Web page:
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Fexx007's avatar

Vietnam War, a classical Example of Cold War Conflict?

Asked by Fexx007 (9points) December 3rd, 2010

The Vietnam War as a classical example of Cold War and a turning point in the Cold War?

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8 Answers

RareDenver's avatar

Sounds like an essay question, but like the Korean War it was what is known as a proxy war, where the two superpowers involved (USA and USSR) cannot fight each other directly due to their mutually assured destruction (I’ve always loved that phrase) so they use third parties, it also has the advantage to the superpowers that the vast majority of casualties and destruction does not directly affect their own country. Proxy War’s are really the only way superpowers can have conflict in the Cold War situation.

A turning point in the Cold War? I wouldn’t know, I’m not a historian and don’t know enough about the political playground in the years directly after the Vietnam War to comment I was minus one when it ended

marinelife's avatar

Is this homework?

CyanoticWasp's avatar

“Turning point”? No. Reagan’s decision (or bluff) to deploy an anti-missile defense during the 80s to stampede the Soviet Union into an arms buildup that it could not sustain while it pursued its own Afghan nightmare, and which combination bankrupted it, was more of a turning point. The Vietnam War was more of a milepost of “are we there yet?” along a road that would have bankrupted us instead.

Welcome to Fluther, by the way. Maybe the mods will give you a break on your first question, but they really do need more ‘meat’ on the bones.

roundsquare's avatar

Nah… not a turning point. It was a long war of attrition that acted in a lot of ways to give the American (and I imagine Soviet) population a tangible foothold on the cold war.

What exactly are you looking for in this question?

Also, I don’t know about others, but I do prefer properly formed sentences. Tends to make things clearer.

flutherother's avatar

It was a cold war conflict in that Communist countries supported the Vietcong and the West supported the South Vietnamese government however essentially it was a nationalist war as the aim of the Vietnamese was to remove foreign interference from their country. In that respect it resembles the present conflict in Afghanistan.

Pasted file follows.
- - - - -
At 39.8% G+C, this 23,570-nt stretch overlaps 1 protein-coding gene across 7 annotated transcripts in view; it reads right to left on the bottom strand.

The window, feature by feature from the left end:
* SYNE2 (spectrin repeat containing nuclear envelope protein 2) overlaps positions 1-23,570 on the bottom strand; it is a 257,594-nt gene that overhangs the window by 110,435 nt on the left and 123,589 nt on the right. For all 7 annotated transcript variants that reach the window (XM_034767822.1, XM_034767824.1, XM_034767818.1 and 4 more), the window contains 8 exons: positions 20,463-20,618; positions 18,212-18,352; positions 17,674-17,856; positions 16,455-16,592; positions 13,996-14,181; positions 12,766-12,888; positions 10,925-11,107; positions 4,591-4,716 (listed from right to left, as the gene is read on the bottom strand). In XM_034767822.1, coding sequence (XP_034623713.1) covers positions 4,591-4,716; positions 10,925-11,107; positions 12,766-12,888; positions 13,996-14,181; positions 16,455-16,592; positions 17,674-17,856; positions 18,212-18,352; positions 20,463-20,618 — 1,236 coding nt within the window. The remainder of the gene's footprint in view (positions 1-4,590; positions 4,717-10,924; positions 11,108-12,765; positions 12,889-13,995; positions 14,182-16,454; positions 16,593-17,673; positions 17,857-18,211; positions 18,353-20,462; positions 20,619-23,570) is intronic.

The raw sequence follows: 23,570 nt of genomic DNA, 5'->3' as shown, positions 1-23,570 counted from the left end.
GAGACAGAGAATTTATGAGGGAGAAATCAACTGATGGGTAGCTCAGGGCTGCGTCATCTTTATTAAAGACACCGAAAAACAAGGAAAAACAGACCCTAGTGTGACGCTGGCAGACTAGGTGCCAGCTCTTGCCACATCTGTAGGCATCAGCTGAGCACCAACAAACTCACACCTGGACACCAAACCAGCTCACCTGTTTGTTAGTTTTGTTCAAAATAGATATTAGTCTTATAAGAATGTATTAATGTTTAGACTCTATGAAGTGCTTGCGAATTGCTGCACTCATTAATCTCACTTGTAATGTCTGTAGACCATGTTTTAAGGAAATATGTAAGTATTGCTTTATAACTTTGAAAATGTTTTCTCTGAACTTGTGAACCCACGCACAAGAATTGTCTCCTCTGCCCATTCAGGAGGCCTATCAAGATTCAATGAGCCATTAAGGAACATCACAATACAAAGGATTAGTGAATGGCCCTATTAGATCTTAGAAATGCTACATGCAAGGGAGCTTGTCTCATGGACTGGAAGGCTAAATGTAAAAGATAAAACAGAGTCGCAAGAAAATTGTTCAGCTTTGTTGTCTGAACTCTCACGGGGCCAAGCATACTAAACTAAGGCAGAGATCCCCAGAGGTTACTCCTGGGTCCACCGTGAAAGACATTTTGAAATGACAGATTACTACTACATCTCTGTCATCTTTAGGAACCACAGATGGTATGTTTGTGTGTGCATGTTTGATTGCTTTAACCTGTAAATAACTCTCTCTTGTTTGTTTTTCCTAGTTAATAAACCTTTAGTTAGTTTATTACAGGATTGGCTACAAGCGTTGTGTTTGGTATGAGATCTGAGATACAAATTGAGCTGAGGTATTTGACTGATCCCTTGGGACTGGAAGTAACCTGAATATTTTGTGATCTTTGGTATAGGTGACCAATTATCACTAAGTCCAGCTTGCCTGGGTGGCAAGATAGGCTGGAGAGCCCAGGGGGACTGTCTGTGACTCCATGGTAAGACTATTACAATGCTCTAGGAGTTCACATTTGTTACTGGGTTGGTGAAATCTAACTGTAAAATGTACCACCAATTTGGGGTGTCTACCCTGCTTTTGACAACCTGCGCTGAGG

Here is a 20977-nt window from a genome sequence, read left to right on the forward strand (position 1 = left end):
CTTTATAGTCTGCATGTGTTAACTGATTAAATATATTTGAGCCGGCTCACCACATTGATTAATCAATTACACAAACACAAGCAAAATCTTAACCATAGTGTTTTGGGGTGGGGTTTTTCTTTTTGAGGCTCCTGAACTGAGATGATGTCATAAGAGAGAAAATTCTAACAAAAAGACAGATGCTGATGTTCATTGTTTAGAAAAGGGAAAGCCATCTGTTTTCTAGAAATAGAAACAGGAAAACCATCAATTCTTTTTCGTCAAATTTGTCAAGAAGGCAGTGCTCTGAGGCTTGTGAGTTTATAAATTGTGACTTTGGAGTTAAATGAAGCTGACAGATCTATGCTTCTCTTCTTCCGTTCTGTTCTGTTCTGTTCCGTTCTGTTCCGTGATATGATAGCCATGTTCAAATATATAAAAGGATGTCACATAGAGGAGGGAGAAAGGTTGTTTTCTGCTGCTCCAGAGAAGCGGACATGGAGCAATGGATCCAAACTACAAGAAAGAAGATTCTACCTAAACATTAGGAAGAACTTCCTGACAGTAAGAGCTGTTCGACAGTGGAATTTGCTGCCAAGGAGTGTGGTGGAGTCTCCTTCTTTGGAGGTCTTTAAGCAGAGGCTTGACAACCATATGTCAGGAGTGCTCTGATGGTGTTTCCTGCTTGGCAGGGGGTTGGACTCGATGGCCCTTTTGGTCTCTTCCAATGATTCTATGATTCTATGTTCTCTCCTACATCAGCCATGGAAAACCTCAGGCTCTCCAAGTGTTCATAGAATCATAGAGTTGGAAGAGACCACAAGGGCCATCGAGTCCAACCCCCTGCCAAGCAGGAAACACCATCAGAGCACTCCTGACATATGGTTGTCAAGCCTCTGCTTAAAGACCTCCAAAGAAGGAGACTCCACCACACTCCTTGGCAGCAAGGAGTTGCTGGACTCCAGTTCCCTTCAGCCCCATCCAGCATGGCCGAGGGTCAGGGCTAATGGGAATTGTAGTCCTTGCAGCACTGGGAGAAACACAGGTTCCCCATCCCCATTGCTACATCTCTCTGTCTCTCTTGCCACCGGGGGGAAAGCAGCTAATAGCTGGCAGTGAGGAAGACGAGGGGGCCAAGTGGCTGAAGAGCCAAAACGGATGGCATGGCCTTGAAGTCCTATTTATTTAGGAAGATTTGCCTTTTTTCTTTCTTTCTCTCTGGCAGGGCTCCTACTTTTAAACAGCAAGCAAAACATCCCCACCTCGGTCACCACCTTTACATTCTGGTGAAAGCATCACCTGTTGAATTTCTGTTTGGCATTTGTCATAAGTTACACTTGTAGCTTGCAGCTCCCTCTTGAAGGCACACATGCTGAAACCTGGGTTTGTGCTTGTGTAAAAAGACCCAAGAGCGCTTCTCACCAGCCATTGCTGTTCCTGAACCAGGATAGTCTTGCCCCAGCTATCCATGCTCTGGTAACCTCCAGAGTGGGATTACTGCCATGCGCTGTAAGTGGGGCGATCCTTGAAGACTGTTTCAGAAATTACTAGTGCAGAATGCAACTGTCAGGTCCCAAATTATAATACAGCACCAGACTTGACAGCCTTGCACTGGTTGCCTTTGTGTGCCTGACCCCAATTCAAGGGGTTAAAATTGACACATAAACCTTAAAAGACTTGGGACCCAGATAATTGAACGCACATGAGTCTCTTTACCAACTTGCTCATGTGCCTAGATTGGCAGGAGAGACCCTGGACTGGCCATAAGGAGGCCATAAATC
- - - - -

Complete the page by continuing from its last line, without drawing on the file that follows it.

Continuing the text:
mammal's avatar

America involved itself in order to prevent the so called domino effect, or stop the rot of communism spreading throughout South East Asia and beyond. People say America lost the Vietnam war, that isn’t true, America withdrew and Vietnam was left crippled and poisoned for decades. This may have helped prevent communism spreading who knows, after Vietnam Communist revolutions were few and far between. That maybe due to US effectiveness at prevention and lack of Soviet support.

filmfann's avatar

The US did lose the Viet Nam war. We ran from there with our tail between our legs.
It certainly wasn’t a turning point in the cold war as much as it was a mire. The only way to refer to it as a turning point, to my mind, was how that began the cracks in the American Mindset on the Us vs. Them mentality.
Reagan had almost nothing to do with the fall of the Soviet Empire. It wasn’t any bluff that destroyed them, it was Gobachev’s trying to restructure it, matched with poor engineering that caused the USSR to fall under its own weight.
A much better example of a turning point is the USSR Afganistan war, oddly enough refered to as their Viet Nam.

flutherother's avatar

@mammal Communism failed as it is a poor system and people didn’t like it and not because Vietnam was crippled and poisoned. Vietnam was crippled and poisoned (and in fact still is) because of a pointless war. If Vietnam is to be held up as a shining example of Capitalism in action then Capitalism too deserves to fail.

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